The main GNS Ransomware’s note should say that you can decrypt all of your files with the decryption means that the malware’s creators can provide. It should also contain statements suggesting that hackers are willing to give the decryption tools only if you pay a ransom. The note we saw did not say how much a user would have to pay, but it explained how to contact the malicious application’s developers. Why do we think it could be a bad idea? The hackers may promise anything to convince you to pay, but there are no guarantees that they will deliver the decryption tools you need. Thus, if you pay the ransom, you risk losing more than your files.

If you think that dealing with the malware’s developers is too risky, we advise moving onto the treat’s removal. You might be able to delete GNS Ransomware manually if you follow the instructions we placed at the end of this article. However, we ought to stress that we cannot guarantee that they will work for everyone as the malware could have different variants. The other way to remove GNS Ransomware that should also be much easier is to scan your system with a reputable antimalware tool. Once the scan is done, you should be able to eliminate the ransomware and other identified items by pressing the deletion button.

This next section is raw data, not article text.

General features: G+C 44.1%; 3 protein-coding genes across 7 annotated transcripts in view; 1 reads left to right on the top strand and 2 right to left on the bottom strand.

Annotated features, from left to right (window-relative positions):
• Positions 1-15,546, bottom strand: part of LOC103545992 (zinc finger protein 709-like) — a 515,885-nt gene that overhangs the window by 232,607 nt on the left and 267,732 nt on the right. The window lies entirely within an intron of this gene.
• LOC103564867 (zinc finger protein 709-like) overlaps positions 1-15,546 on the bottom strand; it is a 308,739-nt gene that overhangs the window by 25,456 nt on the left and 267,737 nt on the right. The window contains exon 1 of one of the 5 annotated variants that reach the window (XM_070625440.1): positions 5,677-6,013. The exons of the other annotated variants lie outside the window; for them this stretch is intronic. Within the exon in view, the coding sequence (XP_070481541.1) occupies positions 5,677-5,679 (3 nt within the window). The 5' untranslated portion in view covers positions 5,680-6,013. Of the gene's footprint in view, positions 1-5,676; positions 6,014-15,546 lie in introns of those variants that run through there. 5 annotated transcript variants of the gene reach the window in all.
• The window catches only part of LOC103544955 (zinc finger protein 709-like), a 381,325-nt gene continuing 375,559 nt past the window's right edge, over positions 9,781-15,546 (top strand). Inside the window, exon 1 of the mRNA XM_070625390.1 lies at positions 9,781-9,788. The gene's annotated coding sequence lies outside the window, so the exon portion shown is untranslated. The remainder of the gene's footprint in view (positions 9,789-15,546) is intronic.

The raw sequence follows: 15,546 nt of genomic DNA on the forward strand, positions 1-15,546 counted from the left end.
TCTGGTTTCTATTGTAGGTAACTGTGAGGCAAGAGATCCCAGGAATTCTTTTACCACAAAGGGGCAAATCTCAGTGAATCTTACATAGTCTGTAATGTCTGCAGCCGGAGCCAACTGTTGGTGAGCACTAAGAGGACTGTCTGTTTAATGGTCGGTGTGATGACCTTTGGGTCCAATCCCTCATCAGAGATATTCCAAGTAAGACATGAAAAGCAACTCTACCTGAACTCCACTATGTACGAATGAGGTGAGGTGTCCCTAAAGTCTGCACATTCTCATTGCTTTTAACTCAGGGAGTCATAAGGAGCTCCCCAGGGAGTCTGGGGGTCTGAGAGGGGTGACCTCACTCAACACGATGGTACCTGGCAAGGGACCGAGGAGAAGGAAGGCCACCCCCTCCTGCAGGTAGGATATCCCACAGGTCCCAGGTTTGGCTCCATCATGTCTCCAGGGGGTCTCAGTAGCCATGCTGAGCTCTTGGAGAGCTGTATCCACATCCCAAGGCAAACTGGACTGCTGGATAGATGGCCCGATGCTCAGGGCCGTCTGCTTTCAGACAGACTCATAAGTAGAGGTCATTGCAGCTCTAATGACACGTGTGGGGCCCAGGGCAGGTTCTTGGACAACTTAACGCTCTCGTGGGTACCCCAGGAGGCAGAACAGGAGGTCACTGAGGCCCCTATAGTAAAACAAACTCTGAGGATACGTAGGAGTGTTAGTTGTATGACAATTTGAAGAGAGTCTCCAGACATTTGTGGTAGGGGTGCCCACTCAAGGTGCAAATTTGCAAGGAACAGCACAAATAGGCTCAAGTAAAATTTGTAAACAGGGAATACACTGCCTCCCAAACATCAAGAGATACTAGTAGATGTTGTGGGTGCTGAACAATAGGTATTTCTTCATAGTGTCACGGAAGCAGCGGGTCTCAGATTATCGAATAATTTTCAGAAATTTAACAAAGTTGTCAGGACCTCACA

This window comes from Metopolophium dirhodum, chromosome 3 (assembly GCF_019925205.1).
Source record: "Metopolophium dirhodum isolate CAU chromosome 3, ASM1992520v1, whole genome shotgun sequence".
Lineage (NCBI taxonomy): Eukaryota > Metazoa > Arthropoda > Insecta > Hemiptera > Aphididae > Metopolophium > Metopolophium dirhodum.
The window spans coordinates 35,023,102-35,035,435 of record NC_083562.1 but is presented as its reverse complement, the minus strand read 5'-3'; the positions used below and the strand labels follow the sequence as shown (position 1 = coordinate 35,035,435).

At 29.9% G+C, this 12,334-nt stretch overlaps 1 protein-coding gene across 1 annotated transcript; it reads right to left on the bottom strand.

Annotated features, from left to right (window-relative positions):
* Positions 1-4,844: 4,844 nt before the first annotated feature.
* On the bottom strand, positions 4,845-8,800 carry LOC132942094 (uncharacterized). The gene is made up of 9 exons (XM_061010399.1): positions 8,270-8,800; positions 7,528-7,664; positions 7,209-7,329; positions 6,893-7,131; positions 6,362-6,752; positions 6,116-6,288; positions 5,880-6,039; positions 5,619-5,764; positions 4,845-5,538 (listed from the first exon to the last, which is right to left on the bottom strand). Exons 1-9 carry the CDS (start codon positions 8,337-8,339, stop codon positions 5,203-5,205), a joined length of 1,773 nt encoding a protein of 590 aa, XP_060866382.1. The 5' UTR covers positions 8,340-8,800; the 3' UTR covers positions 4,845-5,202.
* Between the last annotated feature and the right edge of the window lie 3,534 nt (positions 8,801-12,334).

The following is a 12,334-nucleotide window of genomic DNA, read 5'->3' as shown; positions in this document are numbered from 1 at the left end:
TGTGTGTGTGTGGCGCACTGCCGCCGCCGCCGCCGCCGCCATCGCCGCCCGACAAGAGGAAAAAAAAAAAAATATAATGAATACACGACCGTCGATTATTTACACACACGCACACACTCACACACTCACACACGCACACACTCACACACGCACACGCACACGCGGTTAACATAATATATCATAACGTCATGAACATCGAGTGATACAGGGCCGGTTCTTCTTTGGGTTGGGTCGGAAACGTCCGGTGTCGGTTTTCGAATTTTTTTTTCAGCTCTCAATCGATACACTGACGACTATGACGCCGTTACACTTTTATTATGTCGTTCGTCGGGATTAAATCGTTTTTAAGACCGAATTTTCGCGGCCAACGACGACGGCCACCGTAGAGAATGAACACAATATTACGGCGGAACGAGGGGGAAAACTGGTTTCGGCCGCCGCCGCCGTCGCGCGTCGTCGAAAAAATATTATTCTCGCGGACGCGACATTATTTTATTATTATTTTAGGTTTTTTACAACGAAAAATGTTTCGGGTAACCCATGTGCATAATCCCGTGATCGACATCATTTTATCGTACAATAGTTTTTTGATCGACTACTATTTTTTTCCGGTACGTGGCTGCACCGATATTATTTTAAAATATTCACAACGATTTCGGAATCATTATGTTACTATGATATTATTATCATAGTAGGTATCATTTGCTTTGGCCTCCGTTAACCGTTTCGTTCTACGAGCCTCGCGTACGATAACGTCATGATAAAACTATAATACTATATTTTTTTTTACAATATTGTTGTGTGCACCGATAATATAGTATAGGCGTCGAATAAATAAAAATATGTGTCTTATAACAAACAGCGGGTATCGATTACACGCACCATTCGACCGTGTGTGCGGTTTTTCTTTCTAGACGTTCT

Restart the computer in Safe Mode

Windows 8/Windows 10

  1. Press Win+I for Windows 8 or open Start menu for Windows 10.
  2. Click the Power button.
  3. Tap and hold Shift, then click Restart.
  4. Pick Troubleshoot and choose Advanced Options.
  5. Go to Startup Settings and click Restart.
  6. Click F5 to restart the PC.

Windows XP/Windows Vista/Windows 7

  1. Go to Start, select Shutdown options, and pick Restart.
  2. Click and hold F8 when the PC starts restarting.
  3. Select Safe Mode with Networking.
  4. Press Enter and log on.

Remove GNS Ransomware

  1. Click Win+E.
  2. Find these paths:
  3. Locate the malicious application’s launcher (some suspicious file downloaded before the infection appeared).
  4. Right-click it and select Delete.
  5. Find these locations:
    %APPDATA%\Microsoft\Windows\Start Menu\Programs\Startup
    %ALLUSERSPROFILE%\Microsoft\Windows\Start Menu\Programs\Startup
    %ALLUSERSPROFILE%\Application Data\Microsoft\Windows\Start Menu\Programs\Startup
  6. Locate files called Info.hta, right-click them and select Delete.
  7. Find these specific Startup directories:
    %APPDATA%\Microsoft\Windows\Start Menu\Programs\Startup
    %ALLUSERSPROFILE%\Microsoft\Windows\Start Menu\Programs\Startup
    %ALLUSERSPROFILE%\Application Data\Microsoft\Windows\Start Menu\Programs\Startup
  8. Find suspicious executable files, for example, file.exe; right-click them and choose Delete.
  9. Exit File Explorer.
  10. Press Win+R.
  11. Insert Regedit and click Enter.
  12. Find the given directory: HKEY_CURRENT_USER\Software\Microsoft\Windows\CurrentVersion\Run
  13. Search for value names dropped by the threat, e.g., {random title}.exe, right-click them, and select Delete.
  14. Exit Registry Editor.
  15. Empty Recycle Bin.
  16. Restart the computer.